Just seven years into his life, Tyji Chester was already a force in the 1300 block of Harlem Ave.
The teenage boys on the corner high-fived him, calling him Tyji-mon after his favorite cartoon, Pokemon.
The older girls on the block joked that he was their "beau," always flashing them his charming yet mischievous smile.
And his parents and relatives called him "Do," as he was always doing something.
Diagnosed as autistic, he might have been developmentally slower than other 7-year-olds, but Tyji made up for it in every other way, a little boy who managed to maneuver himself in a world that didn't always make sense.
"Tyji had a disability, but it didn't slow him down at all. It only made him stronger," said Harriet Cox, 39, his mother.
"If he knew how to swim I think he would have done a good job, but my son didn't know how to swim at all. He loved water. He's seen water. And like normal kids when they see a pool, they want to get into a pool."
Tyji drowned in a city swimming pool in West Baltimore on Tuesday afternoon.
A second-grader at Lafayette Elementary School, he and several other children wandered outside of the school during lunch, said his father, Thomas Chester, 39.
Tyji scaled the 10-foot fence of a nearby pool with the help of three other children and jumped into it, said Chester. He was pulled from the Central Rosemont pool by a teacher shortly after noon and pronounced dead at St. Agnes Hospital at 1:33 p.m., according to authorities.
Tyji had a teacher assigned to him and one other pupil, in addition to an aide who was supposed to be with him at all times, said Chester.
But yesterday neither Chester nor Cox wanted to blame anyone. They met with school officials for several hours and left with nothing but praise for the support that the teachers and school have given them.
Instead of blaming people, they say they are seeking a full account of what happened that afternoon.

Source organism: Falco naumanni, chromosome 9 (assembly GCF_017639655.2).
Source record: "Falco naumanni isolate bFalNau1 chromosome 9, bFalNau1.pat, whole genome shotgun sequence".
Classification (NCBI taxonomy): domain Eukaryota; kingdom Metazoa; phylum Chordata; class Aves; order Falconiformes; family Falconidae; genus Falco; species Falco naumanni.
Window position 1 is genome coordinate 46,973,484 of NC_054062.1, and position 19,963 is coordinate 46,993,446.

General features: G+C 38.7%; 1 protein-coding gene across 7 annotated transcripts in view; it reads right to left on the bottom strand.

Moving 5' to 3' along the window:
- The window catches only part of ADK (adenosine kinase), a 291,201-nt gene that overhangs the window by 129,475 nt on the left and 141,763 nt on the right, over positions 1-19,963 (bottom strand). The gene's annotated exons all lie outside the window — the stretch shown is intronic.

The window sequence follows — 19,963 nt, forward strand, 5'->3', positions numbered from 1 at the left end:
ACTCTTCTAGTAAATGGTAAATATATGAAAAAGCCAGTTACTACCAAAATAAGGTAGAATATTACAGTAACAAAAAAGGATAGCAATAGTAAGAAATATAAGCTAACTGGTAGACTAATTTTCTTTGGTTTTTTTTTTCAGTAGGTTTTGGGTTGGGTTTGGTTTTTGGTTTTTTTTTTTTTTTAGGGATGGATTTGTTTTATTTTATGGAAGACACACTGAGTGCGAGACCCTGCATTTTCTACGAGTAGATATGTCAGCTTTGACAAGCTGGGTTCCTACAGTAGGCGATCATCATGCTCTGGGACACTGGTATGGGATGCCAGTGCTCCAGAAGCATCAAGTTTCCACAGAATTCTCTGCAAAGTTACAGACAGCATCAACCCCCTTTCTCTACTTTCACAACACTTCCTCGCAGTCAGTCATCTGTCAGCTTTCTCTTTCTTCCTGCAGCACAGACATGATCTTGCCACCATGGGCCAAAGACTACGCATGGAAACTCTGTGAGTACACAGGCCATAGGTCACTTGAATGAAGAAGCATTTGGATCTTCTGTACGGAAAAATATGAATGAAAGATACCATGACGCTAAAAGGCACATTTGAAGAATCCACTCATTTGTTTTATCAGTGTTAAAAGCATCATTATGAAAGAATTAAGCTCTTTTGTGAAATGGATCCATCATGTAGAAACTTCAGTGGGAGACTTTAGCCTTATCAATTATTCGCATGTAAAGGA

"Right now we're not pointing any fingers," Chester said. "We're just trying to make sense of it."
Standing outside in the 1300 block of Harlem Ave. yesterday, friends and neighbors came to console Tyji's family and talk about the brief but full life of the 7-year-old.
Father and mother showed off the tattoos they have of Tyji's name.
And they flipped through his pictures. Tyji and his father dressed in identical light-blue jerseys and white sweatbands in identical poses. Tyji in his diaper with a camouflage baseball hat and shirt on. Tyji smiling devilishly, covered in baby powder. Tyji holding up his first homework assignment.
Tyji had the communication skills of a 5-year-old but he was improving every day, his family and friends said.
He couldn't fully express himself and had just started using full phrases and learning to read.
And yet Tyji managed to express himself and communicate through other means, whether it was belting out a rap song, quoting lines from his favorite cartoons or mimicking the latest dance moves.
"I'm going ghost" is a line from the cartoon Danny Phantom, which he would say when he was leaving.
"Hey video game, come on out," he said when his cousin wouldn't let him play on the PlayStation.
He was a quirky and spunky boy who loved toy cars and chomping on ice and wearing his worn-out flip-flops, even in the winter. He had an unusual dexterity with computers and electronics and taught himself to fix his own meals.
And he was a ham, always mugging for the camera and playing tricks on his mother, like switching her boiled eggs with raw ones.
"Tyji was very intelligent," said Cox. "You only gotta show him once, and he'll figure it out. He'll figure it out on his own, even."
Chester, who is a DJ, said his son could hook up his equipment on his own. "Every hip-hop song, he knew," said Chester. "My son could put a record on. He knew what he was doing."
His family even had a jacket made for him that said "Original 25 Cent," after one of his favorite rappers, 50 Cent.
Tyji played word games with his aunt, Olivia Cross, 40. "I had to match his words," she said. "He was always laughing and smiling and playing with you."
Yesterday, Tyji's family went through two folders of pictures and letters that their son's classmates had given them, written in childlike manner. There were pictures of angels and portraits of Tyji.
"Sorry your son in heaven," says one. "But Tajie sees you you can talk to him."
"We miss Tajie soso much," says another.
"Dear Tyji, We is going to miss you ... . It is hard losing a friend. Only if I was there."
"I am sorry that you died but you can do whatever you want now," reads another.
Cox laughed at some of the messages. She said she knows her son might be in a better place now, but it doesn't give her much comfort.
All she can remember is him bounding up the stairs of the bus at 8:54 a.m. Tuesday.
"He got on the bus. I blew him a kiss. He did the peace sign and I did it back. And that was it."
"I think he's in a better place but there's no better place than being at home with his mom," she added. "I want him here with me."